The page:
3. with the Med ahead of us (bit of a continent to sail around first), I'm always interested in the perspectives from others of how places compare. thanks for sharing your POV.

    1. If you want to find some more tips similar to the post about Turkey (with photos) you can just look on the blog on the months of August, September and October the post under the name: Alma's log. Alma, that means soul in Portuguese, is the name of my boat.

  4. We plan on cruising Turkey next year so your thoughts are more than welcome. I would like to see some out of the way places but I am worried by the fact that they have no beer!

    1. Out of the way places are many times deserted places and sometimes a bit scary. I stayed one night on a big and deserted deep cove that had only an odd house on it. At the middle of the night I heard an airplane. In the morning a brand new hydroplane was just in front of the odd house. I sailed away when they were taking off. Humm what the hell were they loading...scary

    2. No beer!!! Oh, dear, no idea......


    3. Some confusion here. You can find beer on the Supermarket, you can find beer on the restaurants for tourists. If you go to the restaurants were the Turks eat, you can have great food at incredible prices, kind of 5 times cheaper then on touristic places, but there you will not have beer, but water and tea. They offer that to you, according to their religion given a drink to the ones that are thirsty is an obligation...but not beer that can intoxicate your soul:-)
      Seriously, when I could find one of those local restaurants, I did't care for not having beer, just to enjoy the food and the warm of their welcoming. Didn't see any other "tourist" in any of them, maybe that's why they still are welcoming LOL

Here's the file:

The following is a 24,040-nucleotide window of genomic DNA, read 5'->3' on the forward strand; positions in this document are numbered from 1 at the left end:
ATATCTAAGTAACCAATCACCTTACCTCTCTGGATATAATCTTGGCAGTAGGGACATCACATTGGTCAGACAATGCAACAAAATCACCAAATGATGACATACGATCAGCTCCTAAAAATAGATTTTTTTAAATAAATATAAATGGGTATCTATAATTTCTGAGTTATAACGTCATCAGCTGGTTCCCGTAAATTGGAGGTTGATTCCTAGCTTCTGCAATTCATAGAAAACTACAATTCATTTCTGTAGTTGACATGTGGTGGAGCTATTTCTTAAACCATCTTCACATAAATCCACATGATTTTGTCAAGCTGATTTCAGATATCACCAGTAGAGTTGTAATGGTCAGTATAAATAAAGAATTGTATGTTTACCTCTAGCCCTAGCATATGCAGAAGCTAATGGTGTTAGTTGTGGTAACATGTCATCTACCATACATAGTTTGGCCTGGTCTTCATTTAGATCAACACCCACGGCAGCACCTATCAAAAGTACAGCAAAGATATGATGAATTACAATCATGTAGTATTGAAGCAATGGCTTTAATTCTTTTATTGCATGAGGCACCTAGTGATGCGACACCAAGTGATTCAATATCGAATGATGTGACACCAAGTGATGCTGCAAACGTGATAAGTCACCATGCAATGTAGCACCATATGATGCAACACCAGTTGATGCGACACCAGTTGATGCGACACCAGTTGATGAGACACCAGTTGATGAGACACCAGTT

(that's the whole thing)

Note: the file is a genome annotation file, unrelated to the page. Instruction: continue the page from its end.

5. It looks gorgeous! Out of interest, how much does it usually cost to stay in a marina, on the quay or just to anchor in the Med? I have heard conflicting stories of what to expect. We hope to buy a boat in the Med and spend some time there before sailing it back to New Zealand.

    1. I would like very much to sail in New Zealand...maybe one day. Regarding the med it is natural that you have heard conflicting stories because it is a big sea with many countries and things are not the same everywhere. I have sailed it extensively so I have a pretty good idea of what you ask but it would take too much time to answer completely so I would just give you a basic idea:
      On the Western Med, that includes Balearic Islands, Sicily, Sardignia, Corsica, Elba and Croatia the prices of marinas are very high. For a 12.5m boat 70 euros a day in the summer is cheap, most of the time goes to 100 and sometimes to 200. There are practically no ports where you could stay, only marinas and the anchorages are many times full (you don't pay for that on most places). On Croatia there are plenty of buoy fields. They take away the garbage and you pay about 25 euros a day. On Greece it is a paradise, specially on the Cyclades. Plenty of ports where you pay around 20 euros, marinas where you pay 35 and lots of anchorages with very few boats. That's windy but you should be used to that and makes the sun less hot. On Turkey plenty of places to anchor, some with many boats but always with a way to find a place, no ports and plenty marinas, less expensive then Western Med but more expensive then in Greece. The restaurants are less expensive though.
      Regarding all that and the boat as well as cheap marinas if you decide to come you can contact me through the email that is on top on the blog and I will see what I can do to help.